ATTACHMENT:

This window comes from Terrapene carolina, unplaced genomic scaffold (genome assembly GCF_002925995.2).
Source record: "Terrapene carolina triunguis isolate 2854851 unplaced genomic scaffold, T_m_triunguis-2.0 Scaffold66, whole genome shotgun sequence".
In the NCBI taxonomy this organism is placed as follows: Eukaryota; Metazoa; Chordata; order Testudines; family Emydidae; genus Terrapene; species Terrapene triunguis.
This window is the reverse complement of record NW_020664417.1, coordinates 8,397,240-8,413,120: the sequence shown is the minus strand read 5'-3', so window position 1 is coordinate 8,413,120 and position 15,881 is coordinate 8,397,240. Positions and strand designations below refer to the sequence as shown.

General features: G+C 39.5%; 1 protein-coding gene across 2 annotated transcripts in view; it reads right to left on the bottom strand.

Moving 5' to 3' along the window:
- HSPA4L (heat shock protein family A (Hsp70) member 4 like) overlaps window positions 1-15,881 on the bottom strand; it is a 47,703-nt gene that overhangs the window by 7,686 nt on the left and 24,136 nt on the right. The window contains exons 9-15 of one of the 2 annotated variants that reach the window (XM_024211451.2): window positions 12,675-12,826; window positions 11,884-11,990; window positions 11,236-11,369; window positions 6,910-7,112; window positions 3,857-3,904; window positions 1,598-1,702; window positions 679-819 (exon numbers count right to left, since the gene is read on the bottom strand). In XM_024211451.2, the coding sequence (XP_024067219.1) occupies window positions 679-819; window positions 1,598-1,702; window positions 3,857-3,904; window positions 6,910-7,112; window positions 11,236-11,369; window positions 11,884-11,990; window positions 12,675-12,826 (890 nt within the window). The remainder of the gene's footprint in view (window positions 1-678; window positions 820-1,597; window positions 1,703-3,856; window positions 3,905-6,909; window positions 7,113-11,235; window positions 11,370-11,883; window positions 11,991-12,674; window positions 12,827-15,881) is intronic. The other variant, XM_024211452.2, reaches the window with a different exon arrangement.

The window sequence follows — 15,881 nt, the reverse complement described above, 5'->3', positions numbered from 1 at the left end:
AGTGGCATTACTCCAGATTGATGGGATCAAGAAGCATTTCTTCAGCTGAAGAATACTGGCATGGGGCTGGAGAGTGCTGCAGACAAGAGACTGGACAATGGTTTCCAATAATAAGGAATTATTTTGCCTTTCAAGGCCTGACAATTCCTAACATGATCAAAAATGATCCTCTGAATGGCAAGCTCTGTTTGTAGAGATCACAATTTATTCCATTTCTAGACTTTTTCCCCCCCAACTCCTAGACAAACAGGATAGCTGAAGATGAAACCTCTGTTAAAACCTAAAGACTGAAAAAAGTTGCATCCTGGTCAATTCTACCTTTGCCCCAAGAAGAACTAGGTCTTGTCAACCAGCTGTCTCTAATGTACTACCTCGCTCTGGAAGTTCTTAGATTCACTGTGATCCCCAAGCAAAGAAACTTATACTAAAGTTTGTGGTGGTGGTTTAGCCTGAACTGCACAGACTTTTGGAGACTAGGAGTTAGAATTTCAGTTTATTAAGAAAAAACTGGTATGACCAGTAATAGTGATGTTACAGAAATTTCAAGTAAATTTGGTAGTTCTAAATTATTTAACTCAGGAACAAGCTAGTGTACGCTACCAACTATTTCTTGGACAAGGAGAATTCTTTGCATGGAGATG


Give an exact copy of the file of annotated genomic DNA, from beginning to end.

This window comes from Terrapene carolina, unplaced genomic scaffold (genome assembly GCF_002925995.2).
Source record: "Terrapene carolina triunguis isolate 2854851 unplaced genomic scaffold, T_m_triunguis-2.0 Scaffold66, whole genome shotgun sequence".
In the NCBI taxonomy this organism is placed as follows: Eukaryota; Metazoa; Chordata; order Testudines; family Emydidae; genus Terrapene; species Terrapene triunguis.
This window is the reverse complement of record NW_020664417.1, coordinates 8,397,240-8,413,120: the sequence shown is the minus strand read 5'-3', so window position 1 is coordinate 8,413,120 and position 15,881 is coordinate 8,397,240. Positions and strand designations below refer to the sequence as shown.

General features: G+C 39.5%; 1 protein-coding gene across 2 annotated transcripts in view; it reads right to left on the bottom strand.

Moving 5' to 3' along the window:
- HSPA4L (heat shock protein family A (Hsp70) member 4 like) overlaps window positions 1-15,881 on the bottom strand; it is a 47,703-nt gene that overhangs the window by 7,686 nt on the left and 24,136 nt on the right. The window contains exons 9-15 of one of the 2 annotated variants that reach the window (XM_024211451.2): window positions 12,675-12,826; window positions 11,884-11,990; window positions 11,236-11,369; window positions 6,910-7,112; window positions 3,857-3,904; window positions 1,598-1,702; window positions 679-819 (exon numbers count right to left, since the gene is read on the bottom strand). In XM_024211451.2, the coding sequence (XP_024067219.1) occupies window positions 679-819; window positions 1,598-1,702; window positions 3,857-3,904; window positions 6,910-7,112; window positions 11,236-11,369; window positions 11,884-11,990; window positions 12,675-12,826 (890 nt within the window). The remainder of the gene's footprint in view (window positions 1-678; window positions 820-1,597; window positions 1,703-3,856; window positions 3,905-6,909; window positions 7,113-11,235; window positions 11,370-11,883; window positions 11,991-12,674; window positions 12,827-15,881) is intronic. The other variant, XM_024211452.2, reaches the window with a different exon arrangement.

The window sequence follows — 15,881 nt, the reverse complement described above, 5'->3', positions numbered from 1 at the left end:
AGTGGCATTACTCCAGATTGATGGGATCAAGAAGCATTTCTTCAGCTGAAGAATACTGGCATGGGGCTGGAGAGTGCTGCAGACAAGAGACTGGACAATGGTTTCCAATAATAAGGAATTATTTTGCCTTTCAAGGCCTGACAATTCCTAACATGATCAAAAATGATCCTCTGAATGGCAAGCTCTGTTTGTAGAGATCACAATTTATTCCATTTCTAGACTTTTTCCCCCCCAACTCCTAGACAAACAGGATAGCTGAAGATGAAACCTCTGTTAAAACCTAAAGACTGAAAAAAGTTGCATCCTGGTCAATTCTACCTTTGCCCCAAGAAGAACTAGGTCTTGTCAACCAGCTGTCTCTAATGTACTACCTCGCTCTGGAAGTTCTTAGATTCACTGTGATCCCCAAGCAAAGAAACTTATACTAAAGTTTGTGGTGGTGGTTTAGCCTGAACTGCACAGACTTTTGGAGACTAGGAGTTAGAATTTCAGTTTATTAAGAAAAAACTGGTATGACCAGTAATAGTGATGTTACAGAAATTTCAAGTAAATTTGGTAGTTCTAAATTATTTAACTCAGGAACAAGCTAGTGTACGCTACCAACTATTTCTTGGACAAGGAGAATTCTTTGCATGGAGATG